Early this Spring, I decided to transform the articles of my newsletter into an eBook.
I wanted to make it even more accessible to families. An all-in-one home birth preparation package that women could read on their Kindle before bed or share easy access information with their parents.
So I began the process of turning the 9 Steps inside out. I shook it upside down and watched all the words tumble. What a mess!
Then I picked up all the pieces, rearranged them, tossed out a bunch, added a ton, and adding it all together again. It took me four months.
I’d say 95% of the content is brand spankin’ new.
I’d learned so much since I wrote the original series. Heck, I’d had another home birth since then – and it was so much different than my first!
Now begins the process of editing. Red pen to paper. All 12,000+ words. It’s going to be awesome, thanks to a few stellar editing volunteers (I have read it so many times by now I can practically recite it).
The 9 Steps to Home Birth Prep eBook should be ready for the public the first week of June!
I think of it as a lifestyle. It’s aligned with the way I live my whole life.
Attachment parenting is a way of mothering that nurtures my children. The daily practice of being an AP parent feels most natural to me.
While we’re talking definition, here it is:
Attachment parenting is a term coined by William Sears, meaning, “Attachment parenting is a parenting philosophy based on the principles of the attachment theory in developmental psychology. According to attachment theory, the child forms a strong emotional bond with caregivers during childhood with lifelong consequences. Sensitive and emotionally available parenting helps the child to form a secure attachment style which fosters a child’s socio-emotional development and well being.”
There are a few public figures that have normalized attachment parenting recently.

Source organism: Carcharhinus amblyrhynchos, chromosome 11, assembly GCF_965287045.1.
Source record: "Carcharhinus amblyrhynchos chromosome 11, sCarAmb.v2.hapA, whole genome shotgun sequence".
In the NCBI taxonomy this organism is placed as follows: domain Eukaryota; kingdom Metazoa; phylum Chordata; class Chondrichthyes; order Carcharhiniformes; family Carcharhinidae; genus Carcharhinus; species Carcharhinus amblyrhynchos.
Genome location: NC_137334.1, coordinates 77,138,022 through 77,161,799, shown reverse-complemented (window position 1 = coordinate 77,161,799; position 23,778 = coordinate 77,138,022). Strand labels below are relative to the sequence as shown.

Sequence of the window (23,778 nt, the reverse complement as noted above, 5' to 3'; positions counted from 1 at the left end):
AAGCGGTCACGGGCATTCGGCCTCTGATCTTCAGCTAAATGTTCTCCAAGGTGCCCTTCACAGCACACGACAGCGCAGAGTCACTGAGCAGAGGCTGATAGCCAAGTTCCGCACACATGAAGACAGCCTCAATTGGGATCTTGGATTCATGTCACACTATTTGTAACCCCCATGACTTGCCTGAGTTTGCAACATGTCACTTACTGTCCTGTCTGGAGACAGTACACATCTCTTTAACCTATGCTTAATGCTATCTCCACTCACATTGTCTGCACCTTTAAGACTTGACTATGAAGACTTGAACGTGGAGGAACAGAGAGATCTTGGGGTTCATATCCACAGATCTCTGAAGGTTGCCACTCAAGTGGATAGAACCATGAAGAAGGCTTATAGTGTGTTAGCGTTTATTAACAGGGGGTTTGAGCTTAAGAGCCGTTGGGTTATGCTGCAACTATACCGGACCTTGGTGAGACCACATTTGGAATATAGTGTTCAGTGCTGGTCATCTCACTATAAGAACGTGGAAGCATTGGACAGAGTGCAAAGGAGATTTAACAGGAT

Mayim Bailik, wrote a book called Beyond the Sling, Angelina and Brad practice co-sleeping, Ricki Lake with home birth, Anne Heche uses cloth diapers and Alicia Silverstone considers herself a natural, attachment parenting mama (read her blog, The Kind Life).
I am so grateful that these high profile people have brought kind parenting practices into view.
And the cover has everybody talking.
What I like about the cover:
All in all, I am glad that Time Magazine is covering the topic of AP. I think more people and children can benefit from this simple way of life. Remember, the definition of attachment parenting is to be sensitive to a child’s emotions and needs.
I’m also thrilled that the cover has started a conversation about extended breastfeeding. The benefits of extended nursing are numerous. As someone who nursed one child until 3, two children for 8 months, and going strong with a 10 month old, I love to see breastfeeding in the news.
Now here’s what I don’t like about this magazine cover:
The title. Pairing ”Are You Mom Enough?” with a photo of a toddler nursing gives the impression that you must practice extended breastfeeding or you’re not mom enough. This couldn’t be further from the truth. Every mom is mom enough, no matter how long she breastfeeds her children, or if she is able to breastfeed at all. Two weeks or two years. Statements like this create a defensive, judgmental environment between women, that separates us instead of bringing us together. That’s the last thing mothers need.
At the same time, who is mom enough? What the heck does that even mean? We all have strengths and weaknesses.
You ARE mom enough.
Okay. Back to attachment parenting.
Attachment parenting means something different to everyone.
I’m proud of the way my partner and I parent our children and hope you are too, with whatever style works for you and your kiddos!
I want to stress again that I believe each person needs to walk their own parenting path.
Maybe you don’t use cloth diapers, or perhaps your little one prefers sleeping in their crib. That doesn’t mean you’re not an AP parent. It’s not black and white.
#1: What do you think of the Time cover?
#2: How do you, (or don’t you) practice attachment parenting?